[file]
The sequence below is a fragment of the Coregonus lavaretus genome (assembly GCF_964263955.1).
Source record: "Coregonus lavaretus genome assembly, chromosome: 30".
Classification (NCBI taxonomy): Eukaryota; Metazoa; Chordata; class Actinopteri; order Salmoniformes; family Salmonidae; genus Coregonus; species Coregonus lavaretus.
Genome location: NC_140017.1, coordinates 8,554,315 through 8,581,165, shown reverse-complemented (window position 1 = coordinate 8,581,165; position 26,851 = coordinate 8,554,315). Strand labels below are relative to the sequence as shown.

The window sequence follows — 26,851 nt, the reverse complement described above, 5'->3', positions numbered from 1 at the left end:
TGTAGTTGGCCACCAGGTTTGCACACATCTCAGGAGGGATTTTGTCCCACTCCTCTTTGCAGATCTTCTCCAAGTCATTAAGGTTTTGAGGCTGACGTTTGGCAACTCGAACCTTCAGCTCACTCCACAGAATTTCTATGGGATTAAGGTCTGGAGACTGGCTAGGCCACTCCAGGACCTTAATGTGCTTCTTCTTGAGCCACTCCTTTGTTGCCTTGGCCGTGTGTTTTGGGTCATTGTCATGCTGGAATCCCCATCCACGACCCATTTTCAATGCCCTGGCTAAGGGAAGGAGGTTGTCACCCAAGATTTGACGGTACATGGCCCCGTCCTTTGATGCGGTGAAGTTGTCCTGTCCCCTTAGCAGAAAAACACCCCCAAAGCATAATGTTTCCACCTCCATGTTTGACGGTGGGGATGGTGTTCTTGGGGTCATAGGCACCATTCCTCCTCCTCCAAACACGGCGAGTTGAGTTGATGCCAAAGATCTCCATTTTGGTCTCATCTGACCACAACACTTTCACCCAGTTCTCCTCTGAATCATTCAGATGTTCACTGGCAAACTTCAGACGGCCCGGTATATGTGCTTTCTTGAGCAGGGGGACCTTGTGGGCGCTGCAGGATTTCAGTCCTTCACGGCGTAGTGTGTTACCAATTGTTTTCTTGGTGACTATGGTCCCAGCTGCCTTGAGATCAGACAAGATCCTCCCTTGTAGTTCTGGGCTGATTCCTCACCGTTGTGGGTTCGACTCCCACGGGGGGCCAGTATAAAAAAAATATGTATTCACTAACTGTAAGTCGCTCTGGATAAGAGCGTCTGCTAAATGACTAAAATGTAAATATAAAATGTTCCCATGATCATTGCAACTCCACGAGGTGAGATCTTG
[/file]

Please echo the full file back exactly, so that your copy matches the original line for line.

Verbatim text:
The sequence below is a fragment of the Coregonus lavaretus genome (assembly GCF_964263955.1).
Source record: "Coregonus lavaretus genome assembly, chromosome: 30".
Classification (NCBI taxonomy): Eukaryota; Metazoa; Chordata; class Actinopteri; order Salmoniformes; family Salmonidae; genus Coregonus; species Coregonus lavaretus.
Genome location: NC_140017.1, coordinates 8,554,315 through 8,581,165, shown reverse-complemented (window position 1 = coordinate 8,581,165; position 26,851 = coordinate 8,554,315). Strand labels below are relative to the sequence as shown.

The window sequence follows — 26,851 nt, the reverse complement described above, 5'->3', positions numbered from 1 at the left end:
TGTAGTTGGCCACCAGGTTTGCACACATCTCAGGAGGGATTTTGTCCCACTCCTCTTTGCAGATCTTCTCCAAGTCATTAAGGTTTTGAGGCTGACGTTTGGCAACTCGAACCTTCAGCTCACTCCACAGAATTTCTATGGGATTAAGGTCTGGAGACTGGCTAGGCCACTCCAGGACCTTAATGTGCTTCTTCTTGAGCCACTCCTTTGTTGCCTTGGCCGTGTGTTTTGGGTCATTGTCATGCTGGAATCCCCATCCACGACCCATTTTCAATGCCCTGGCTAAGGGAAGGAGGTTGTCACCCAAGATTTGACGGTACATGGCCCCGTCCTTTGATGCGGTGAAGTTGTCCTGTCCCCTTAGCAGAAAAACACCCCCAAAGCATAATGTTTCCACCTCCATGTTTGACGGTGGGGATGGTGTTCTTGGGGTCATAGGCACCATTCCTCCTCCTCCAAACACGGCGAGTTGAGTTGATGCCAAAGATCTCCATTTTGGTCTCATCTGACCACAACACTTTCACCCAGTTCTCCTCTGAATCATTCAGATGTTCACTGGCAAACTTCAGACGGCCCGGTATATGTGCTTTCTTGAGCAGGGGGACCTTGTGGGCGCTGCAGGATTTCAGTCCTTCACGGCGTAGTGTGTTACCAATTGTTTTCTTGGTGACTATGGTCCCAGCTGCCTTGAGATCAGACAAGATCCTCCCTTGTAGTTCTGGGCTGATTCCTCACCGTTGTGGGTTCGACTCCCACGGGGGGCCAGTATAAAAAAAATATGTATTCACTAACTGTAAGTCGCTCTGGATAAGAGCGTCTGCTAAATGACTAAAATGTAAATATAAAATGTTCCCATGATCATTGCAACTCCACGAGGTGAGATCTTG